Yeah, it's a hard concept to imagine nothingness with no end.
Given our finite world and existence. we are not used to thinking in those terms.
However it makes perfect sense what you think of it and allow yourself to think in terms of infinite nothingness.
As I said, if it does not exist, how can there possibly be a boundary? As Spock would say, "that is not logical". :)

Using the doughnut hole analogy.......If you eat the doughnut, where does the doughnut hole now exist and what are its boundaries?
Like space, the doughnut hole never existed.......only the doughnut did .
 
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SY

diyAudio Moderator Emeritus
2002-10-24 10:19 pm
Chicagoland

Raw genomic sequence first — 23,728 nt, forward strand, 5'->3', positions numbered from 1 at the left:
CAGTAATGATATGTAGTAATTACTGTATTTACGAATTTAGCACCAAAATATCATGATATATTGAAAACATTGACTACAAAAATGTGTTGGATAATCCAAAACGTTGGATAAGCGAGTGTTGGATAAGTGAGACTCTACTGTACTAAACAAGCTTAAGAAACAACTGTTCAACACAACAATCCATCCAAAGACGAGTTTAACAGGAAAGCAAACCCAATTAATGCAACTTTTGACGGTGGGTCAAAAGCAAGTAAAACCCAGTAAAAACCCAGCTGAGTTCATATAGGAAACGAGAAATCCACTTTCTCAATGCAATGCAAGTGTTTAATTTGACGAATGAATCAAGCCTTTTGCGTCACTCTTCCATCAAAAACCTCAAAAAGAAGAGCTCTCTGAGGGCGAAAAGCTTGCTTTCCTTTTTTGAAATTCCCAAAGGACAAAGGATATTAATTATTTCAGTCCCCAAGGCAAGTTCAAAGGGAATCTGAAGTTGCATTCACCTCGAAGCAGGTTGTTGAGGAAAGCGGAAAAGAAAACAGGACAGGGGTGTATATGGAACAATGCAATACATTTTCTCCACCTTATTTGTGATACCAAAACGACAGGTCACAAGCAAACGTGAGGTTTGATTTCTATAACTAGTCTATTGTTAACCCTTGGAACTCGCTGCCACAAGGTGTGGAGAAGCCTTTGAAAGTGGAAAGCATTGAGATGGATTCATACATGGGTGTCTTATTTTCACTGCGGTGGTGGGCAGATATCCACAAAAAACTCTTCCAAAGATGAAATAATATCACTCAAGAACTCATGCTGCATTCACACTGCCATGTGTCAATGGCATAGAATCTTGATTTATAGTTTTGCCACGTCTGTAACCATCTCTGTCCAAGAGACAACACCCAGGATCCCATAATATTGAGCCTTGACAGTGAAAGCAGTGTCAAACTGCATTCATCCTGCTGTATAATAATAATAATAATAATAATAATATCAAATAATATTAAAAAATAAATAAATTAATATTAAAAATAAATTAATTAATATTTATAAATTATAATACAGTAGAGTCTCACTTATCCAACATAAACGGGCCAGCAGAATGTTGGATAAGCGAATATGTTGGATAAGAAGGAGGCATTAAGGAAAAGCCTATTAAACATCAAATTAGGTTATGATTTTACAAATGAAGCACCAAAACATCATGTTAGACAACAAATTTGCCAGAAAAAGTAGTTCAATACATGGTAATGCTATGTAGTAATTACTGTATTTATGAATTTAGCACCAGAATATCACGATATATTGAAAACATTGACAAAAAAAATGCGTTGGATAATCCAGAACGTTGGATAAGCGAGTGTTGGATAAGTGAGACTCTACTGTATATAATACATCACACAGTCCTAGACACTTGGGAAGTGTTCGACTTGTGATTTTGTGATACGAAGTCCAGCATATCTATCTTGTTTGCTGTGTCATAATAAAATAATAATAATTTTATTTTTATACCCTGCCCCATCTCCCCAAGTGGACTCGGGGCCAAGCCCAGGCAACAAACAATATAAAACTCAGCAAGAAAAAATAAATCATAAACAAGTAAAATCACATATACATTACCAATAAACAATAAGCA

www.SYclotron.com
I agree. But perhaps it is possible for "laymen" to reach similar levels of understanding by virtue of a completely different approach?

Not really. Unless I missed the "different approach" quantitative and predictive explanation of the experimental observation of galactic motion, lensing, cosmic background radiation, isotropy...
 
Only if we are playing word-games.

If we don't agree what is meant by 'Universe' then we can't discuss anything about it. If we agree that it is (at least roughly) what scientists mean by Universe then we are constrained in what we can say. Physics can tell us a great deal and we are foolish to ignore it.

If we claim that 'Universe' means 'all there is' then we are making a religious/philosophical statement which may or may not be true. I believe it to be untrue: the 'universe' accessible to science is not all there is. However, I still believe that the stuff which is accessible to science is best described by science. Other aspects of 'all there is' have to be considered by other means, such as revelation.

Unlike you, I have no place for belief. Stating that the Self and the Universe are identical is not a belief statement. It can easily be explained in scientific language.